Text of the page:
Social media giant Facebook has taken action against several accounts in Singapore for what it called "inauthentic behaviour", as it laid out several steps it said it is taking to protect the integrity of the upcoming general election.
Its head of public policy in Singapore, Ms Clara Koh, told reporters during a virtual press briefing yesterday that a set of accounts were found to have violated its inauthentic behaviour policies and were picked up as part of ongoing, proactive sweeps of its platforms.
Ms Koh said the accounts had misrepresented themselves, but she declined to provide details about the specific violations committed, the actions taken or how many accounts were involved.
"Ahead of the elections, we have been doing sweeps to ensure that we remove accounts that are impersonating candidates (and) elected officials," she said.
"We will continue to do our proactive work to look for, remove, or at least take action against accounts that are misrepresenting themselves on our platform."
In response to The Straits Times' queries, Facebook said it does not allow people to misrepresent themselves on its platform, use fake accounts, artificially boost the popularity of content, or engage in behaviour that enables other violations of its community standards.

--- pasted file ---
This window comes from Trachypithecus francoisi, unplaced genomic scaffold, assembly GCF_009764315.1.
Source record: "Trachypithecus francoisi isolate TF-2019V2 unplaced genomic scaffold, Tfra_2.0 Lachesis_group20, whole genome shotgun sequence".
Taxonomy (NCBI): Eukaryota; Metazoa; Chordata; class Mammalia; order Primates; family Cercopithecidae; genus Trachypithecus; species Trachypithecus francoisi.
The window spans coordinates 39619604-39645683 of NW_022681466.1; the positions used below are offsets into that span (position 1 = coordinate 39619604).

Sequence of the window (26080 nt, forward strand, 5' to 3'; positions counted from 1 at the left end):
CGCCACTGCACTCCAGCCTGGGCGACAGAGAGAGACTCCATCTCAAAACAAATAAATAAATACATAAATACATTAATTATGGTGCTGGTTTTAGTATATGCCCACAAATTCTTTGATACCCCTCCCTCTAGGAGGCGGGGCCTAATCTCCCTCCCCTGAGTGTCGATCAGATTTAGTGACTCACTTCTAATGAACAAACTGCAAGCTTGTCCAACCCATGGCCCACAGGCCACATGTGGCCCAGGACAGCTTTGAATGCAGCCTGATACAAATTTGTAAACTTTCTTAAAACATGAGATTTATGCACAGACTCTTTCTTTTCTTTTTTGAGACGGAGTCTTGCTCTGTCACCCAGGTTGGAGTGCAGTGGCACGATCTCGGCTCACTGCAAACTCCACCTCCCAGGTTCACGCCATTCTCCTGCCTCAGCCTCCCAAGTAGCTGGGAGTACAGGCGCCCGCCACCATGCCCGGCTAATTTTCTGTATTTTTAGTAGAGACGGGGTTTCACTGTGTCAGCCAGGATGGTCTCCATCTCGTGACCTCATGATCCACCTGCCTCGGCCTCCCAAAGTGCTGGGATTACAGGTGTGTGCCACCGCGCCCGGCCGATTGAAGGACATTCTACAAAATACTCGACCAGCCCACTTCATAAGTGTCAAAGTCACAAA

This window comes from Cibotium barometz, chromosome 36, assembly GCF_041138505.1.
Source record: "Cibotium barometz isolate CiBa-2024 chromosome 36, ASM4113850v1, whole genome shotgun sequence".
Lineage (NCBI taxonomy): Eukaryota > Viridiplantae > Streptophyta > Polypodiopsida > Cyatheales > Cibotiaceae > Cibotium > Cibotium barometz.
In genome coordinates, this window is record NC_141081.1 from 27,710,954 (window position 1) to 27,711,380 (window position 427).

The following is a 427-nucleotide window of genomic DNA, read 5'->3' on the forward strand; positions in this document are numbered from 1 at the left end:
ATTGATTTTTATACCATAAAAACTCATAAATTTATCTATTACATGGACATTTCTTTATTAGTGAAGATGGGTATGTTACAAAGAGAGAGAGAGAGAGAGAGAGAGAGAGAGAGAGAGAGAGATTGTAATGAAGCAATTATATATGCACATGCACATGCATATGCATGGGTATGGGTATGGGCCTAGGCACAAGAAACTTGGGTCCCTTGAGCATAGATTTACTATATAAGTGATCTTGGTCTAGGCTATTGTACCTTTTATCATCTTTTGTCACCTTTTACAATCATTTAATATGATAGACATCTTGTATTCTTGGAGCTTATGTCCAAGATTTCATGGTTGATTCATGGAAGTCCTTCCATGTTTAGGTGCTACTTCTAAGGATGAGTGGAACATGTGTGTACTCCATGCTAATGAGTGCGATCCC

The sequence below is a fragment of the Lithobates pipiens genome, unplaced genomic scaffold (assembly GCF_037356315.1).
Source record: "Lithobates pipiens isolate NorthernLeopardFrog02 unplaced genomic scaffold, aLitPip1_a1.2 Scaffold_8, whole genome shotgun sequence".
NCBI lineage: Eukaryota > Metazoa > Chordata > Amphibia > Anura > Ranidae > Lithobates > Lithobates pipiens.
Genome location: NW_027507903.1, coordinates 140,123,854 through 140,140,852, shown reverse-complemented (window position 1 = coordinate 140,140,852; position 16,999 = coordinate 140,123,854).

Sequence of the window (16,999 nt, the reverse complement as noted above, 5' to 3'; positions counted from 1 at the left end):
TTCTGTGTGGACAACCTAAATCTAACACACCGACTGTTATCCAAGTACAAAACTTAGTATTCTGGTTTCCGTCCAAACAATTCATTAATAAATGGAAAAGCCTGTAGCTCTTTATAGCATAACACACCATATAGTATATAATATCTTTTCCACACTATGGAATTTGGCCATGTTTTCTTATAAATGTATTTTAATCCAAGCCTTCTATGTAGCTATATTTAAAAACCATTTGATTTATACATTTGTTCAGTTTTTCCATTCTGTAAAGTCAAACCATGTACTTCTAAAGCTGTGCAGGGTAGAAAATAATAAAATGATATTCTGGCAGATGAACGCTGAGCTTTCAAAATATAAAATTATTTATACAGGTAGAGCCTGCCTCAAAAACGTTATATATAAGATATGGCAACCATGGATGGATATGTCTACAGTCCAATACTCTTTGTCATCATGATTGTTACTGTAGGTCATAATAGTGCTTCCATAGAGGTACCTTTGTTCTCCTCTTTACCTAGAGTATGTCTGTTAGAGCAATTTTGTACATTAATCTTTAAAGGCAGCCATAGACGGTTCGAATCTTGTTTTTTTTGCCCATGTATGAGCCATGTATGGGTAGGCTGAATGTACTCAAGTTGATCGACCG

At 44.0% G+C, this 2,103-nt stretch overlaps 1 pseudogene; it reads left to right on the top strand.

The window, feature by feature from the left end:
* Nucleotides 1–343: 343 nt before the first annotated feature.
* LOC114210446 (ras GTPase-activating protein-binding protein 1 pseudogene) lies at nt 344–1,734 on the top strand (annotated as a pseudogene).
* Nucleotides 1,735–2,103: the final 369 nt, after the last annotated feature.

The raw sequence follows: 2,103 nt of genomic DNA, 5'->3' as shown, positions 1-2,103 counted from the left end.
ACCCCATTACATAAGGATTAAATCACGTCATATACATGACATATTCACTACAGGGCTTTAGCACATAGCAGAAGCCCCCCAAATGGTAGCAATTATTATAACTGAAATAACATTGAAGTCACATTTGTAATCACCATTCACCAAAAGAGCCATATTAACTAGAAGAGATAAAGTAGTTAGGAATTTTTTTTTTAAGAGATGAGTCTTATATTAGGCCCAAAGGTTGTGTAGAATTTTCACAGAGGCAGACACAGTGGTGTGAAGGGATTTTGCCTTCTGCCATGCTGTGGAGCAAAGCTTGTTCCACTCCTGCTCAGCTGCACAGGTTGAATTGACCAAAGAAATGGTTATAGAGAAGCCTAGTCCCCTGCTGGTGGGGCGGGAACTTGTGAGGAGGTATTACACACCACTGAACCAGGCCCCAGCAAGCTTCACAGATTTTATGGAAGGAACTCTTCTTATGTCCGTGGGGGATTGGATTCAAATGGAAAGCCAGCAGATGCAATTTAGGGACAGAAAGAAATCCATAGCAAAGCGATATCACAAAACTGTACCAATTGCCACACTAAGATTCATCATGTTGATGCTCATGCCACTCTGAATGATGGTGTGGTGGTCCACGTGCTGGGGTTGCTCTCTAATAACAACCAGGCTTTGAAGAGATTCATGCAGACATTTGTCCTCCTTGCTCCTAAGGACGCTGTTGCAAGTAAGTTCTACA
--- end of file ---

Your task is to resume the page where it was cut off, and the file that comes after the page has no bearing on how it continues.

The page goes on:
"We remove these accounts once we are made aware of them," it said.
Facebook said it also cracks down on coordinated inauthentic behaviour that seeks to manipulate public debate using fake accounts. This includes domestic, non-government campaigns, or influence operations conducted on behalf of foreign or government actors. About half of the inauthentic behaviour seen on Facebook is carried out locally by people in the target country, said Ms Koh.
It is not clear if the inauthentic accounts discovered here were part of any coordinated campaign.
Singapore's next general election must be held by April 14 next year and Facebook has had teams focused on the upcoming polls since last July.
Besides removing fake accounts and threat actors, it also aims to reduce the spread of fake news, and has added news agency Reuters to its list of third-party fact checkers. The list includes news wire Agence France-Presse.
To counter foreign interference, Facebook enhanced its advertisement transparency measures here in September last year.
Those running advertisements about social issues, elections and politics need to verify their identity and disclose who is responsible for the ads.
Facebook is also launching an election day reminder service that will direct users to official information on the Elections Department's website. With the next general election likely to be held during the Covid-19 pandemic, much of the campaigning is expected to be held online, and the firm is engaging political parties to make sure candidates use its platforms effectively, like it did during South Korea's election in April.
Facebook has in recent years come under scrutiny over the potential for its platforms to be used as a tool to influence elections - most notably in the 2016 United States presidential election which saw alleged Russian interference.